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edwardavern

Player feels like a passenger

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One of my players recently told me that, although she's enjoying the game, she feels a bit like a passenger - that she reacts to stuff, rather than ever making decisions.  She accepts that part of this is because she's never really taken the time to flesh out her character (so, in her own words, her character is "plot-driven" rather than "character-driven"), and also is aware that it's partly because her character is quite a quiet, sneaky sort of dug, who isn't instinctively at the forefront of what the party decides to do.

I'm talking to her to see if we can find ways for her to feel more involved in the decision-making, but I just wondered if other GMs out there had had similar issues, and (if so) how did you address them?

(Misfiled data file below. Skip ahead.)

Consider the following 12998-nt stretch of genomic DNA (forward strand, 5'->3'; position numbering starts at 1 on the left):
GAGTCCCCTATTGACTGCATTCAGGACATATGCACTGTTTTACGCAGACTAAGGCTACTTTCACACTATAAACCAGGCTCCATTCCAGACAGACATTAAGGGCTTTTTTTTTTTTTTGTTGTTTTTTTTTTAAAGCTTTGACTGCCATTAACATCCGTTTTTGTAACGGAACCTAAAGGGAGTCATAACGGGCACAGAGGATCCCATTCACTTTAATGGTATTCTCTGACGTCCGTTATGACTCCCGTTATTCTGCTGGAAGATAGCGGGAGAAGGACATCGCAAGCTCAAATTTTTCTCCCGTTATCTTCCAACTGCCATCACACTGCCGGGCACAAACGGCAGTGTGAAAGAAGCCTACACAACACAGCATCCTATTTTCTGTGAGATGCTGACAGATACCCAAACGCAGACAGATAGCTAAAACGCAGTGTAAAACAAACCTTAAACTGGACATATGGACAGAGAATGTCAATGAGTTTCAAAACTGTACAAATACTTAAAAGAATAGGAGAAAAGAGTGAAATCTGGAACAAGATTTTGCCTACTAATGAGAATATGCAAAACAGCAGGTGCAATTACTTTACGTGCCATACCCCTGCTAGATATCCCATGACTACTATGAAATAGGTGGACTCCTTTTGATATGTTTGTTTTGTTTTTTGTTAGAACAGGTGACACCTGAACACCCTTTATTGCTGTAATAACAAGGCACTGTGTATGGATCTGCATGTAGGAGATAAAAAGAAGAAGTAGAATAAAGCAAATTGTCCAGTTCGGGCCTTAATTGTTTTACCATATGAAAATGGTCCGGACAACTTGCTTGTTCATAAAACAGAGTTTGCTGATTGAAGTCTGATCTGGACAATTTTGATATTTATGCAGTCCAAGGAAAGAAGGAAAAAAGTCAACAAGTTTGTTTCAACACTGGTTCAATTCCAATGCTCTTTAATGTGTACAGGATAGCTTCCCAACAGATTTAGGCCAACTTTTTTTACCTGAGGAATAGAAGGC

Thanks in advance.

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I'd work with the player to flesh out the lacking backstory. Once you know that, you can more easily involve "hooks" that are both plot and character related! If your player just really isn't into that or can't come up with anything, ask if they're alright with you filling in the blanks instead.

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This is the time to ask her two questions, in my opinion.

1. "Do you want to flesh out a backstory to some degree that you (the GM) can work with?"

2. "If you don't want to/don't feel like you can flesh out the character, you they (the player) be fine with you (the GM) dictating a backstory for a session(s) about the character?"